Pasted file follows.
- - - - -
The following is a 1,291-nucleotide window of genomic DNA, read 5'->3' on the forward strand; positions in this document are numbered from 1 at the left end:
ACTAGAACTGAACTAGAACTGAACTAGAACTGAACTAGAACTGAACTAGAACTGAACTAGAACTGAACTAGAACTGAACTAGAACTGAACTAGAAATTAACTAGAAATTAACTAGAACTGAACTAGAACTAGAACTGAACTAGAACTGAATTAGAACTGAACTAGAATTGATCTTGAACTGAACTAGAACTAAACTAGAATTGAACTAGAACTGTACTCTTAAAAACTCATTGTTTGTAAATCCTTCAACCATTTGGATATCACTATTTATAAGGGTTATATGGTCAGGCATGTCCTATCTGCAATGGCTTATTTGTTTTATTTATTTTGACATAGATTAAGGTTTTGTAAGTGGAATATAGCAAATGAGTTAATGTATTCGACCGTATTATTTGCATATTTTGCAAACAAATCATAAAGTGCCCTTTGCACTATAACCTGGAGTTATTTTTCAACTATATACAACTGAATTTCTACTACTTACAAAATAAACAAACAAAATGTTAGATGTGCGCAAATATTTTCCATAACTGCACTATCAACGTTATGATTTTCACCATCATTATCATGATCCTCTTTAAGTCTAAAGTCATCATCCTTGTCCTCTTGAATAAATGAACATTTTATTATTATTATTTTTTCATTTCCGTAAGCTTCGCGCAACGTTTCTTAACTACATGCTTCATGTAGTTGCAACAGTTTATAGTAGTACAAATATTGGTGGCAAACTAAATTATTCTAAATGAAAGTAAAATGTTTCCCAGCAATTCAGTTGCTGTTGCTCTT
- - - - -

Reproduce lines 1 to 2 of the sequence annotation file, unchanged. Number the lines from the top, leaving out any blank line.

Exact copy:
The following is a 1,291-nucleotide window of genomic DNA, read 5'->3' on the forward strand; positions in this document are numbered from 1 at the left end:
ACTAGAACTGAACTAGAACTGAACTAGAACTGAACTAGAACTGAACTAGAACTGAACTAGAACTGAACTAGAACTGAACTAGAACTGAACTAGAAATTAACTAGAAATTAACTAGAACTGAACTAGAACTAGAACTGAACTAGAACTGAATTAGAACTGAACTAGAATTGATCTTGAACTGAACTAGAACTAAACTAGAATTGAACTAGAACTGTACTCTTAAAAACTCATTGTTTGTAAATCCTTCAACCATTTGGATATCACTATTTATAAGGGTTATATGGTCAGGCATGTCCTATCTGCAATGGCTTATTTGTTTTATTTATTTTGACATAGATTAAGGTTTTGTAAGTGGAATATAGCAAATGAGTTAATGTATTCGACCGTATTATTTGCATATTTTGCAAACAAATCATAAAGTGCCCTTTGCACTATAACCTGGAGTTATTTTTCAACTATATACAACTGAATTTCTACTACTTACAAAATAAACAAACAAAATGTTAGATGTGCGCAAATATTTTCCATAACTGCACTATCAACGTTATGATTTTCACCATCATTATCATGATCCTCTTTAAGTCTAAAGTCATCATCCTTGTCCTCTTGAATAAATGAACATTTTATTATTATTATTTTTTCATTTCCGTAAGCTTCGCGCAACGTTTCTTAACTACATGCTTCATGTAGTTGCAACAGTTTATAGTAGTACAAATATTGGTGGCAAACTAAATTATTCTAAATGAAAGTAAAATGTTTCCCAGCAATTCAGTTGCTGTTGCTCTT